- Being misperceived. TCKs may appear to belong to a certain national, cultural, or ethnic group on the outside, but identify with a vastly different culture on the inside. One American who grew up in Taiwan called herself “Whasian” (White on the outside, Asian on the inside). Having cultural differences under the surface can lead to misperceptions and cross-cultural conflict.
- Finding support as a TCK. Being a TCK can be lonely. It can be hard to find friends who understand you and identify with your stories and experiences.
- Deciding where you want to live in the world. After graduation, the possibilities of where to live are endless for TCKs. It can be especially challenging to figure out where to put down roots—or whether to put them down at all—if your family has moved again while you were in college.
- Dating cross-culturally. Dating someone from a similar culture can be hard enough, but with cross-cultural romantic relationships, throw in the different values, communication styles, ways of dealing with conflict… enough said.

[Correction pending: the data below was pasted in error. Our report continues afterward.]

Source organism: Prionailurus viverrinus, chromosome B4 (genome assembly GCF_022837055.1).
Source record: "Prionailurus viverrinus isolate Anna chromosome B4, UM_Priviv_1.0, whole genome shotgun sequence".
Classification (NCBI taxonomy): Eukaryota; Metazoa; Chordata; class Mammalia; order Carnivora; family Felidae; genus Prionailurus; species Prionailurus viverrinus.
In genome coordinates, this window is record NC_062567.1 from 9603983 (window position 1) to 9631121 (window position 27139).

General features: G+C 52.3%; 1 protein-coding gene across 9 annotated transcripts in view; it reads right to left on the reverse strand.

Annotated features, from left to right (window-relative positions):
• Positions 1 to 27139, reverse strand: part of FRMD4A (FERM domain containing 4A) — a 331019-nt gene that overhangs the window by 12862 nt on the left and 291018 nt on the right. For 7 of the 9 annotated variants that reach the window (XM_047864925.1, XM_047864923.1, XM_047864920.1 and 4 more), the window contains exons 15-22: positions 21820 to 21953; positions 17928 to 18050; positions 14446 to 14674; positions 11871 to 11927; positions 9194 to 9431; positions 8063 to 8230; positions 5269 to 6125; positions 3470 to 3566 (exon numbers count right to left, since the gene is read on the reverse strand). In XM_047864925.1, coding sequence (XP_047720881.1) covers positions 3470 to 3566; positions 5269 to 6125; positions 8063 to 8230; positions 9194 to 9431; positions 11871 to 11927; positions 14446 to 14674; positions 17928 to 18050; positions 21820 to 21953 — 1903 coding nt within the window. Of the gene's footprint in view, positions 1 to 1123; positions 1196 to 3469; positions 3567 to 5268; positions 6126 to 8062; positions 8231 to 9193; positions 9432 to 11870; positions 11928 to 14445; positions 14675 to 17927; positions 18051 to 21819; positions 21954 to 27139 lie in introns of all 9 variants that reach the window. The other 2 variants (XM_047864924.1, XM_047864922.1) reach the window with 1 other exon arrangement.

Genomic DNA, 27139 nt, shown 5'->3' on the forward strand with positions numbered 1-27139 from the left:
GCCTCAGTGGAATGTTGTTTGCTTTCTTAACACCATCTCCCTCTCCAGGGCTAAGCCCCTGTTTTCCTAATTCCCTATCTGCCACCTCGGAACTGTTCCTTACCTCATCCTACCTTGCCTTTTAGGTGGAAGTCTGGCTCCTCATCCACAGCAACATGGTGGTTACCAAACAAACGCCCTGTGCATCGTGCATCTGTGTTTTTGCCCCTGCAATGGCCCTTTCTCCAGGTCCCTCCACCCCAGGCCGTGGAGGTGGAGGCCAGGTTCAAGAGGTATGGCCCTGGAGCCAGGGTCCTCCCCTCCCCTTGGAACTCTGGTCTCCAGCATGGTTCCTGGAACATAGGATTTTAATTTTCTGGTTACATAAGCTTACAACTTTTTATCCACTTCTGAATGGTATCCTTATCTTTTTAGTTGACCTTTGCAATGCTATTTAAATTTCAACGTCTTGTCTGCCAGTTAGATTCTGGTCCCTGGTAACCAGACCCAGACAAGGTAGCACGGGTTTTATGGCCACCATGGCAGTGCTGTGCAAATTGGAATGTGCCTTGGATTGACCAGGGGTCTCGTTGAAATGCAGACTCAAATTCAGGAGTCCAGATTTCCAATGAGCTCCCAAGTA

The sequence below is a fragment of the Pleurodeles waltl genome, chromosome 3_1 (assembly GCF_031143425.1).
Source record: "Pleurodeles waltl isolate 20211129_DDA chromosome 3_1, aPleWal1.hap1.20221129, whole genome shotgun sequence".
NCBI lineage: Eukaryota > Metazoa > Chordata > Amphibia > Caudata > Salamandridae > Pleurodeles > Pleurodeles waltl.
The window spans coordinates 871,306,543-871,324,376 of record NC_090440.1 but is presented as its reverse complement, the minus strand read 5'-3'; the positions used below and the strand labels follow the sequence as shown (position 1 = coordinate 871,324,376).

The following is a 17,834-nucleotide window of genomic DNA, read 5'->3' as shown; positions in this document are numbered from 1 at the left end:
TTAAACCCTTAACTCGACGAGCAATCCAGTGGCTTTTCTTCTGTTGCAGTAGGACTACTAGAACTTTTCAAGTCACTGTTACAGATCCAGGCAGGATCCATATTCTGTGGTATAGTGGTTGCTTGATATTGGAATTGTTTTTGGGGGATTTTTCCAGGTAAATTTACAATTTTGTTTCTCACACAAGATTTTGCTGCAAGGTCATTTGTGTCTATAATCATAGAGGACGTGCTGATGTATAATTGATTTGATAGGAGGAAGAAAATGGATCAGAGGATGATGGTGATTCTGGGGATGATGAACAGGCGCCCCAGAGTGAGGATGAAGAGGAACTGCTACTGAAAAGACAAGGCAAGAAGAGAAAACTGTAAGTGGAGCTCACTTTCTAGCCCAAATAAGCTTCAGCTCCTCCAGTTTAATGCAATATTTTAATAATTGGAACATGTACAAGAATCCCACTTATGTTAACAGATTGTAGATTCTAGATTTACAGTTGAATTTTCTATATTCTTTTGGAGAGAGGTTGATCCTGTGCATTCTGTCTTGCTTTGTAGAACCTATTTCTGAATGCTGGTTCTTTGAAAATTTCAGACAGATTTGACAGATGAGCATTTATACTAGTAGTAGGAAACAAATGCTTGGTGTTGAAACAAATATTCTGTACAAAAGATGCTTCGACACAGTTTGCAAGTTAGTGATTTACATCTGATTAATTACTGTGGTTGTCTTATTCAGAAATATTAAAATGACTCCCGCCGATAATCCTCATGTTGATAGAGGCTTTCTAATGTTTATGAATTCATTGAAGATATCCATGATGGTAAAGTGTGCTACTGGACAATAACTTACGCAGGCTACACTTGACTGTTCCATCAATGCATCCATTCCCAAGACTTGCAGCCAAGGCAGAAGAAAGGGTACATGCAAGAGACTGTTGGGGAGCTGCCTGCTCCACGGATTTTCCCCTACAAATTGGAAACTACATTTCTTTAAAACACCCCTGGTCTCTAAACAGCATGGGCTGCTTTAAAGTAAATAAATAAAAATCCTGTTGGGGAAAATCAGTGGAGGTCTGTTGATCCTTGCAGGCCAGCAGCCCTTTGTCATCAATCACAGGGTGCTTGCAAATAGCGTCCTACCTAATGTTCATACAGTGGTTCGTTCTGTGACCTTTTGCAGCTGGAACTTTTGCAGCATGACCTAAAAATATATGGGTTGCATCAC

The 9 Gifts
Despite the challenges, TCKs have a huge potential to be cross-cultural leaders and bridge-builders in God’s global mission. In particular, TCKs have these nine gifts to bring to missions:
1. Seeing the world through multiple lenses
“We have a special role, and we need to be on our knees praying, because we see things that the average person cannot see or does not see,” explained Meg, a TCK from the United States and the Northern Cheyenne Tribe. Growing up in multiple cultures gives TCKs a unique ability to see situations, people, and the world through different lenses.
2. Being risk-takers and being open to try new things
“We’re not as afraid to try new things,” explained one young woman from Brazil, the United States, and Senegal, who enjoys introducing mono-cultural students to different ethnic foods.
3. Influencing others
“We’ve had to take risks so now we can invite others to take risks,” reflected Rachel (from Taiwan and the United States). TCKs can influence others in a special way.
4. Welcoming others on the margins